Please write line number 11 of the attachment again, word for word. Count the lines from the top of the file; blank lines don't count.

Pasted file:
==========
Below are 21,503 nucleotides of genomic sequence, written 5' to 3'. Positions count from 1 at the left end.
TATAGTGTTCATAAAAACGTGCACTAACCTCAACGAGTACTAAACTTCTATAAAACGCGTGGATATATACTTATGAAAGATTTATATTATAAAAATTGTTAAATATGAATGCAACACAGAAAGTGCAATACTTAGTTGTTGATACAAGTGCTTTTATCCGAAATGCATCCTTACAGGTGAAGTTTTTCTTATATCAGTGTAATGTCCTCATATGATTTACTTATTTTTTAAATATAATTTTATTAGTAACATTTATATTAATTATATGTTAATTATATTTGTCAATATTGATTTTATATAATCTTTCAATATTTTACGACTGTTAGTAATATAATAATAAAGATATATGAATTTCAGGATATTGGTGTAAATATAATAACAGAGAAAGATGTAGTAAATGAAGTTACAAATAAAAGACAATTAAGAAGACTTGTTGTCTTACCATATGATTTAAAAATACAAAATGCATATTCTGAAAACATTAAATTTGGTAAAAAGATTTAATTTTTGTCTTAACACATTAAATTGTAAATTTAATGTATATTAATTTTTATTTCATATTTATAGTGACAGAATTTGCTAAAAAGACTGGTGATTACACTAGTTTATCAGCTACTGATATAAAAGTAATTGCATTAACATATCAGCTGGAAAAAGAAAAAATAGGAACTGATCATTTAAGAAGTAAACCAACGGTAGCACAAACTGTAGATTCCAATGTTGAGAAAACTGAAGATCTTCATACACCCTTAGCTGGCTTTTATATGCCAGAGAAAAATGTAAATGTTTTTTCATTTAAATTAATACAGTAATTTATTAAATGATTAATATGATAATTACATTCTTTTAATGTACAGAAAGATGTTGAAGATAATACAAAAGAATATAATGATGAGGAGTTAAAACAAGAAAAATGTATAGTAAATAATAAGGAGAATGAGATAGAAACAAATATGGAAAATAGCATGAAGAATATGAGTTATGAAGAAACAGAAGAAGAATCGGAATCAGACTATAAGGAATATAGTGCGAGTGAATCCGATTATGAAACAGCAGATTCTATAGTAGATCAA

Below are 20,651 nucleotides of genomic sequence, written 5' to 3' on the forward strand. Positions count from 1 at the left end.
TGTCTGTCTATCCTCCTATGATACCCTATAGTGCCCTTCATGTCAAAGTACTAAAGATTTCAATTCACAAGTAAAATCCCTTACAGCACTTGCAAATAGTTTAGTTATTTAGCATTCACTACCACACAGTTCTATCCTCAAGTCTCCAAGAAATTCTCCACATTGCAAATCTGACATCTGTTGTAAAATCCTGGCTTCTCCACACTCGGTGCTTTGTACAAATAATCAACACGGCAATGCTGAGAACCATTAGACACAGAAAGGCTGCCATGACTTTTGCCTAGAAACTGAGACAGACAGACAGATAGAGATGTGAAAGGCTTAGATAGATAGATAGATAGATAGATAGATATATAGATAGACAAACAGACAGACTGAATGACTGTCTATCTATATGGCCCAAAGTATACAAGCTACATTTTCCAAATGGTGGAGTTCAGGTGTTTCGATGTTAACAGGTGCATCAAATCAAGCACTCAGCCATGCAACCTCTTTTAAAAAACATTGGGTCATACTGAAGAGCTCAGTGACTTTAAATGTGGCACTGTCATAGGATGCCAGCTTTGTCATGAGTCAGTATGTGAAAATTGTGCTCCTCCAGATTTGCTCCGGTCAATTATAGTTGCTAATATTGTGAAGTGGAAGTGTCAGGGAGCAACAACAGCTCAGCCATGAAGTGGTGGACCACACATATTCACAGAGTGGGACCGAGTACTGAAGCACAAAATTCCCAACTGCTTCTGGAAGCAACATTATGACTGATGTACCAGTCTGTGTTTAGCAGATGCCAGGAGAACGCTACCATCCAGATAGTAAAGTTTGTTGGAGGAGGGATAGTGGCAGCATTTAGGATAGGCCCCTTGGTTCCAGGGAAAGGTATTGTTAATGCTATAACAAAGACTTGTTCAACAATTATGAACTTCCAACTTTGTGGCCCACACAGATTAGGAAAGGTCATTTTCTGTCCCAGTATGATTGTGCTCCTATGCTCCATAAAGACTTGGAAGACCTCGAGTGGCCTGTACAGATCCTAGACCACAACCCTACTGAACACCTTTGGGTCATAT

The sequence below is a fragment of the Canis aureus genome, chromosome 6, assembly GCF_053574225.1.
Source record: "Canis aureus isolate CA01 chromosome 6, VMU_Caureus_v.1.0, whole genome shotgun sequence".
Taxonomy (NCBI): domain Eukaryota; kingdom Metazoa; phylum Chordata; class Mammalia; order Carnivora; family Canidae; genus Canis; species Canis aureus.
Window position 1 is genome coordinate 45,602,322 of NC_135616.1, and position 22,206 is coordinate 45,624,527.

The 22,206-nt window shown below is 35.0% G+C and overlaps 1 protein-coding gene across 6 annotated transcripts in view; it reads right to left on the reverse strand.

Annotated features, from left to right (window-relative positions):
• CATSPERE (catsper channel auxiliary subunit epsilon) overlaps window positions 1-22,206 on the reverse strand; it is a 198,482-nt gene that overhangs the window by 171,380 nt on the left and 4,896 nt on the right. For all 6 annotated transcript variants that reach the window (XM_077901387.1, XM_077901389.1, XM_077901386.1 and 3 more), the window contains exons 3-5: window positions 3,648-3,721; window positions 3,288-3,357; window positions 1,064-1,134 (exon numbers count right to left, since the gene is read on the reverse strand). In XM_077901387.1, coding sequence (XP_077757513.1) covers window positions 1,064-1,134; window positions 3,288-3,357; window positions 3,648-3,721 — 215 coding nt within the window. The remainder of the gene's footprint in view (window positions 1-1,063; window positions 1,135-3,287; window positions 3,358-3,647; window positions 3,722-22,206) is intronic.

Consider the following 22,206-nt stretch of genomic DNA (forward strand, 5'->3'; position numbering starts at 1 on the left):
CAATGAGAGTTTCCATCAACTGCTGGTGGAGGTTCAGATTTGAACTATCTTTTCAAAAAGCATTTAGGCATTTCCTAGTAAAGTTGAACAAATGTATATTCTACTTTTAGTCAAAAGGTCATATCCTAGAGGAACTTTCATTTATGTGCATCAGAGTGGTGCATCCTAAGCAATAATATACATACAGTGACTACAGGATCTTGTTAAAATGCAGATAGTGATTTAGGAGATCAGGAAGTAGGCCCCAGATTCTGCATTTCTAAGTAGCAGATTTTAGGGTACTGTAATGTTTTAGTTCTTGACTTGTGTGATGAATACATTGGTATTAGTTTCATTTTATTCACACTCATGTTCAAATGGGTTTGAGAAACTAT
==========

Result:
• CATSPERE (catsper channel auxiliary subunit epsilon) overlaps window positions 1-22,206 on the reverse strand; it is a 198,482-nt gene that overhangs the window by 171,380 nt on the left and 4,896 nt on the right. For all 6 annotated transcript variants that reach the window (XM_077901387.1, XM_077901389.1, XM_077901386.1 and 3 more), the window contains exons 3-5: window positions 3,648-3,721; window positions 3,288-3,357; window positions 1,064-1,134 (exon numbers count right to left, since the gene is read on the reverse strand). In XM_077901387.1, coding sequence (XP_077757513.1) covers window positions 1,064-1,134; window positions 3,288-3,357; window positions 3,648-3,721 — 215 coding nt within the window. The remainder of the gene's footprint in view (window positions 1-1,063; window positions 1,135-3,287; window positions 3,358-3,647; window positions 3,722-22,206) is intronic.